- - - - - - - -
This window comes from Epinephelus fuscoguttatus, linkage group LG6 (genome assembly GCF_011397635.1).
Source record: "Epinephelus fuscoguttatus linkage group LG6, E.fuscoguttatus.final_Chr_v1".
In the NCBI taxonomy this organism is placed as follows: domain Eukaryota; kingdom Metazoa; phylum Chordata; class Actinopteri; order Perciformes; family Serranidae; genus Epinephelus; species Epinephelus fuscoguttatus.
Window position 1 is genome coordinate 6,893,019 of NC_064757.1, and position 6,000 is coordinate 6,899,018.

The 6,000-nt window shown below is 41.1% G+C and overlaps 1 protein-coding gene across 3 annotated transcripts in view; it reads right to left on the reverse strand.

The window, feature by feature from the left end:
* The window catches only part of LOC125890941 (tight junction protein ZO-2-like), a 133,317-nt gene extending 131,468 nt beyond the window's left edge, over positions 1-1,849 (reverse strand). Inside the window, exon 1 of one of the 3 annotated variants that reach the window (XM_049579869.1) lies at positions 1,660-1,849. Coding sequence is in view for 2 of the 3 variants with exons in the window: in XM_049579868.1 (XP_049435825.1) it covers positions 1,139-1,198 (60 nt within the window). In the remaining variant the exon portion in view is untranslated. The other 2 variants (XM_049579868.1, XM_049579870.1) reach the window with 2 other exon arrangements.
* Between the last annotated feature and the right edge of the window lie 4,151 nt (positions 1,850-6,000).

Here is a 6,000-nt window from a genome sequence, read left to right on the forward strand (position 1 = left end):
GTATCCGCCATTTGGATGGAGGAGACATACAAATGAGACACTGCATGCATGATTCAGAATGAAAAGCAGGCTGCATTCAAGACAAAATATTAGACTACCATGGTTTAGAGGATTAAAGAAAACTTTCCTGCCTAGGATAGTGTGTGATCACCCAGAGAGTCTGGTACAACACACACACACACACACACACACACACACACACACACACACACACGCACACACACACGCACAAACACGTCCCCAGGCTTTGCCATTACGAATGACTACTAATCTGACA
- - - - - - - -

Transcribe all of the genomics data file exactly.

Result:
This window comes from Epinephelus fuscoguttatus, linkage group LG6 (genome assembly GCF_011397635.1).
Source record: "Epinephelus fuscoguttatus linkage group LG6, E.fuscoguttatus.final_Chr_v1".
In the NCBI taxonomy this organism is placed as follows: domain Eukaryota; kingdom Metazoa; phylum Chordata; class Actinopteri; order Perciformes; family Serranidae; genus Epinephelus; species Epinephelus fuscoguttatus.
Window position 1 is genome coordinate 6,893,019 of NC_064757.1, and position 6,000 is coordinate 6,899,018.

The 6,000-nt window shown below is 41.1% G+C and overlaps 1 protein-coding gene across 3 annotated transcripts in view; it reads right to left on the reverse strand.

The window, feature by feature from the left end:
* The window catches only part of LOC125890941 (tight junction protein ZO-2-like), a 133,317-nt gene extending 131,468 nt beyond the window's left edge, over positions 1-1,849 (reverse strand). Inside the window, exon 1 of one of the 3 annotated variants that reach the window (XM_049579869.1) lies at positions 1,660-1,849. Coding sequence is in view for 2 of the 3 variants with exons in the window: in XM_049579868.1 (XP_049435825.1) it covers positions 1,139-1,198 (60 nt within the window). In the remaining variant the exon portion in view is untranslated. The other 2 variants (XM_049579868.1, XM_049579870.1) reach the window with 2 other exon arrangements.
* Between the last annotated feature and the right edge of the window lie 4,151 nt (positions 1,850-6,000).

Here is a 6,000-nt window from a genome sequence, read left to right on the forward strand (position 1 = left end):
GTATCCGCCATTTGGATGGAGGAGACATACAAATGAGACACTGCATGCATGATTCAGAATGAAAAGCAGGCTGCATTCAAGACAAAATATTAGACTACCATGGTTTAGAGGATTAAAGAAAACTTTCCTGCCTAGGATAGTGTGTGATCACCCAGAGAGTCTGGTACAACACACACACACACACACACACACACACACACACACACACACACACGCACACACACACGCACAAACACGTCCCCAGGCTTTGCCATTACGAATGACTACTAATCTGACA